Ryan with robo-turkey

Wily white meat

As he hunted, Ryan marveled at the comeback. After bagging turkeys in five counties, he challenged himself and his skills to take a bird in each of the 18 remaining counties.

It’s not as easy as it sounds. Contrary to myth, turkeys are wily and easily spooked. They know the lay of the land and can disappear like a wisp of smoke in a breeze.

“Their brains are the size of a walnut, but they’re tough and many times they’ve outfoxed me,” Ryan says.

In 2006, he took his largest bird—a 25 pounder—in Prince George’s County. Mounted by a taxidermist and animated by a battery pack, it became a robo-turkey decoy for the Natural Resources Police to catch poachers.

On May 22, 2014, he ended his quest with a gobbler in Harford County.

Laying the groundwork was the secret to Ryan’s success: scouting the hunting area the year before; getting written permission from the landowner; walking the area to familiarize himself with the habitat and turkey behavior; and noting physical barriers between his chosen hunting spot and his potential prey.

“The best part of the sport is calling them in close,” explains Ryan, who still uses a small, battered box call. “It’s something about the call that gets the senses humming like a Stradivarius.”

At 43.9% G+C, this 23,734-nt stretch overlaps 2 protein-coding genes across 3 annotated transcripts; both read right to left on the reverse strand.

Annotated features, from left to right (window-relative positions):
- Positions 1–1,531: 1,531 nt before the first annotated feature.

However, the wild turkey recovery won’t remain successful without vigilance and more hard work. Experts estimate that 6,000 acres of habitat disappear nationally each day. Hunters, who fund many conservation efforts through license fees, are dwindling in number and are now less than 10 percent of the American population.

“We can continue the success story. Wise wildlife management, sportsmen and landowners who were knowledgeable enough and generous enough got us to this point,” Ryan says. “Now we have to keep public opinion on our side. With positive public opinion, we can do anything. Without it, we can do nothing.”



Article by Candy Thomson—Natural Resources Police public information officer.
Appears in Vol. 19, No. 1 of the Maryland Natural Resource magazine, winter 2016.